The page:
But this time around there is no war and the government is acting and urging the international community to help.

The Ethiopian Government, the WFP and other agencies are already feeding hungry people but the repeated failure of the rains means that they are having to feed more people than originally expected.

What is being done to avert hunger?

An early warning network in Ethiopia, established by the United States, indicated in the opening months of the year that poor rains would mean hunger. Both rainy seasons failed, meaning that crops were far below the requirements of the population.

Appeals were launched but were overshadowed by the more immediate and, at the time, more widespread famine in southern Africa.

In July, food aid was being sent from abroad to feed 250,000 people facing immediate hunger.

By October, the WFP said that it had received 300,000 tonnes of food to send to Ethiopia and that it was feeding about three million people every month.

Those helped received basic food rations made up of cereals, while children under five, pregnant women and nursing mothers also receive supplementary rations of enriched foods.

The need now is for rapid food aid to prevent hunger and stem the increase in reported cases of severe malnutrition.

Prime Minister Meles Zenawi has told the BBC that the failure to send aid would lead to a crisis "too ghastly to contemplate".

He warned that developed countries should not be lulled into thinking that the drought was a manageable problem because there had not been pictures on television of skeletal figures.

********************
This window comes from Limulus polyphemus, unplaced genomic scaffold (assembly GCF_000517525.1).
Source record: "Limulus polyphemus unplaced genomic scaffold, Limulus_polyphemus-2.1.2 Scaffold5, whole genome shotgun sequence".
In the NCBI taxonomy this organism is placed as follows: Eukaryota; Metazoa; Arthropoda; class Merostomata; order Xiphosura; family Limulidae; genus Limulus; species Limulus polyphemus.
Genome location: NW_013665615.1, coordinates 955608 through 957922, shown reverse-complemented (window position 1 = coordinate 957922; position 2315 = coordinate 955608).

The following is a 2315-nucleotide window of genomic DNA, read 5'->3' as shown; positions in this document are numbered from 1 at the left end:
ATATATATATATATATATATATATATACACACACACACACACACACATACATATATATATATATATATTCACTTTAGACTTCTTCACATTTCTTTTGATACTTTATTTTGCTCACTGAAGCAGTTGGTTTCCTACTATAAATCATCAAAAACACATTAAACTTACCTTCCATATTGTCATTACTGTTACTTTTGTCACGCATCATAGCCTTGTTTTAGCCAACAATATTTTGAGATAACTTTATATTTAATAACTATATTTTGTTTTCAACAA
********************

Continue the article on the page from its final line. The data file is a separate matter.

Why hasn't something been done to prevent another famine?

Serious efforts have been made to prevent further famines.

The new early warning system, funded by the US, has enabled the country to be more alert to impending shortfalls.

There have also been efforts to improve rural transport and roads to link rural communities with the main road systems to improve delivery of food in times of shortage.

In areas of northern Ethiopia, around Axum, projects to conserve soil, prevent over-grazing by livestock and to make better use of available water have been successful in increasing food production and making it more resistant to poor rainfall.

Opponents of the government and exile groups have accused the government of corruption and diverting aid to other purposes, notably the build up of the armed forces during and since the border war with Eritrea.

The Ethiopian Ambassador in London told the BBC that this was not the case and that all the relief aid going to Ethiopia is monitored carefully by Western aid organisations. But the feeling remains in the developed world that corruption or inefficiency have been contributory factors in turning the drought into a famine.

But overall, Ethiopia has not been able to overcome the major problem of erratic rains and the effect this has on national food production.

Food self-sufficiency is still an aim rather than a reality in most growing seasons.

Ethiopia did have early warning of the drought and sought aid but a combination of the southern African drought and the poor rains in the last couple of months has meant that the situation has worsened and more aid is still needed.